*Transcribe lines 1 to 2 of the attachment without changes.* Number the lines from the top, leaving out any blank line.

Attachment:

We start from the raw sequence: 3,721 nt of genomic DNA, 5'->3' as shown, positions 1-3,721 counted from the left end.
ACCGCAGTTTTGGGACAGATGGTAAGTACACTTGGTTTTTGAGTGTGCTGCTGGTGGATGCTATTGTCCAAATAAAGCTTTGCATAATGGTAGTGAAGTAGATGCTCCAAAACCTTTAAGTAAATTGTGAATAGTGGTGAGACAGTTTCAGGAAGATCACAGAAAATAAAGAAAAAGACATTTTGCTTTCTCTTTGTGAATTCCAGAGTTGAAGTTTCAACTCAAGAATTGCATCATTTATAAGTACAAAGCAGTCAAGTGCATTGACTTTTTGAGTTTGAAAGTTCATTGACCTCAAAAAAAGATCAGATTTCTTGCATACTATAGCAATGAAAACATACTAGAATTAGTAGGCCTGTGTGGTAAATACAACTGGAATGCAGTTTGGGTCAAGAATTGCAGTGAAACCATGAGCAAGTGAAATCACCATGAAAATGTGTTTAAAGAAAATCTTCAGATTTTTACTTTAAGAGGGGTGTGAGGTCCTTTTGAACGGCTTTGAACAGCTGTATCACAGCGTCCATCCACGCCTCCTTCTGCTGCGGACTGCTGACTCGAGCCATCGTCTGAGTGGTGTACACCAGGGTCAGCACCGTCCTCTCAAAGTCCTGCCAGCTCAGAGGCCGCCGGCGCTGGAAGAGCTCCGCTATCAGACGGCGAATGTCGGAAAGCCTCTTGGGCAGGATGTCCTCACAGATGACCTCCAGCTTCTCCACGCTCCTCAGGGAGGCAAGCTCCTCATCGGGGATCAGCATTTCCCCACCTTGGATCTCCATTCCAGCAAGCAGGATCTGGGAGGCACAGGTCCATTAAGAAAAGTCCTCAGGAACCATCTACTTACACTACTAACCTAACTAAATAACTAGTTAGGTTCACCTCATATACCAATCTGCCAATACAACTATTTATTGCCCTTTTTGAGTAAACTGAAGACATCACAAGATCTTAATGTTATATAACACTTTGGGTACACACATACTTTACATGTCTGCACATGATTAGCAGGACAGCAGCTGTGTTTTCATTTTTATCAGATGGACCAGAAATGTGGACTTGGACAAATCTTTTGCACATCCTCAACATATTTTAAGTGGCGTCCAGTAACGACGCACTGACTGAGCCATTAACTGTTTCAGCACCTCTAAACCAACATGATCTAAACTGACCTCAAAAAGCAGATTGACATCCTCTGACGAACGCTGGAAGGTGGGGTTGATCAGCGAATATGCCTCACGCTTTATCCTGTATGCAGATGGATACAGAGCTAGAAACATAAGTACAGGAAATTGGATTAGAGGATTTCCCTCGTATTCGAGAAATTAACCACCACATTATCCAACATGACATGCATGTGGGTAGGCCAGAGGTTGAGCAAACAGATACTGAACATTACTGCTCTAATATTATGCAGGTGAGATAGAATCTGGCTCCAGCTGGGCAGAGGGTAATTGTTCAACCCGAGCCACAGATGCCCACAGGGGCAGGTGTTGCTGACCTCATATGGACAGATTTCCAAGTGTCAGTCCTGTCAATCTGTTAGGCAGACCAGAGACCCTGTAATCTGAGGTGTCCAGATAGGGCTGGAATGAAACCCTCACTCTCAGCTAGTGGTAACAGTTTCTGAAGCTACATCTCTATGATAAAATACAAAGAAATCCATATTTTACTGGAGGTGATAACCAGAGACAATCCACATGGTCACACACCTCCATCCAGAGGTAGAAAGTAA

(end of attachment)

We start from the raw sequence: 3,721 nt of genomic DNA, 5'->3' as shown, positions 1-3,721 counted from the left end.
ACCGCAGTTTTGGGACAGATGGTAAGTACACTTGGTTTTTGAGTGTGCTGCTGGTGGATGCTATTGTCCAAATAAAGCTTTGCATAATGGTAGTGAAGTAGATGCTCCAAAACCTTTAAGTAAATTGTGAATAGTGGTGAGACAGTTTCAGGAAGATCACAGAAAATAAAGAAAAAGACATTTTGCTTTCTCTTTGTGAATTCCAGAGTTGAAGTTTCAACTCAAGAATTGCATCATTTATAAGTACAAAGCAGTCAAGTGCATTGACTTTTTGAGTTTGAAAGTTCATTGACCTCAAAAAAAGATCAGATTTCTTGCATACTATAGCAATGAAAACATACTAGAATTAGTAGGCCTGTGTGGTAAATACAACTGGAATGCAGTTTGGGTCAAGAATTGCAGTGAAACCATGAGCAAGTGAAATCACCATGAAAATGTGTTTAAAGAAAATCTTCAGATTTTTACTTTAAGAGGGGTGTGAGGTCCTTTTGAACGGCTTTGAACAGCTGTATCACAGCGTCCATCCACGCCTCCTTCTGCTGCGGACTGCTGACTCGAGCCATCGTCTGAGTGGTGTACACCAGGGTCAGCACCGTCCTCTCAAAGTCCTGCCAGCTCAGAGGCCGCCGGCGCTGGAAGAGCTCCGCTATCAGACGGCGAATGTCGGAAAGCCTCTTGGGCAGGATGTCCTCACAGATGACCTCCAGCTTCTCCACGCTCCTCAGGGAGGCAAGCTCCTCATCGGGGATCAGCATTTCCCCACCTTGGATCTCCATTCCAGCAAGCAGGATCTGGGAGGCACAGGTCCATTAAGAAAAGTCCTCAGGAACCATCTACTTACACTACTAACCTAACTAAATAACTAGTTAGGTTCACCTCATATACCAATCTGCCAATACAACTATTTATTGCCCTTTTTGAGTAAACTGAAGACATCACAAGATCTTAATGTTATATAACACTTTGGGTACACACATACTTTACATGTCTGCACATGATTAGCAGGACAGCAGCTGTGTTTTCATTTTTATCAGATGGACCAGAAATGTGGACTTGGACAAATCTTTTGCACATCCTCAACATATTTTAAGTGGCGTCCAGTAACGACGCACTGACTGAGCCATTAACTGTTTCAGCACCTCTAAACCAACATGATCTAAACTGACCTCAAAAAGCAGATTGACATCCTCTGACGAACGCTGGAAGGTGGGGTTGATCAGCGAATATGCCTCACGCTTTATCCTGTATGCAGATGGATACAGAGCTAGAAACATAAGTACAGGAAATTGGATTAGAGGATTTCCCTCGTATTCGAGAAATTAACCACCACATTATCCAACATGACATGCATGTGGGTAGGCCAGAGGTTGAGCAAACAGATACTGAACATTACTGCTCTAATATTATGCAGGTGAGATAGAATCTGGCTCCAGCTGGGCAGAGGGTAATTGTTCAACCCGAGCCACAGATGCCCACAGGGGCAGGTGTTGCTGACCTCATATGGACAGATTTCCAAGTGTCAGTCCTGTCAATCTGTTAGGCAGACCAGAGACCCTGTAATCTGAGGTGTCCAGATAGGGCTGGAATGAAACCCTCACTCTCAGCTAGTGGTAACAGTTTCTGAAGCTACATCTCTATGATAAAATACAAAGAAATCCATATTTTACTGGAGGTGATAACCAGAGACAATCCACATGGTCACACACCTCCATCCAGAGGTAGAAAGTAA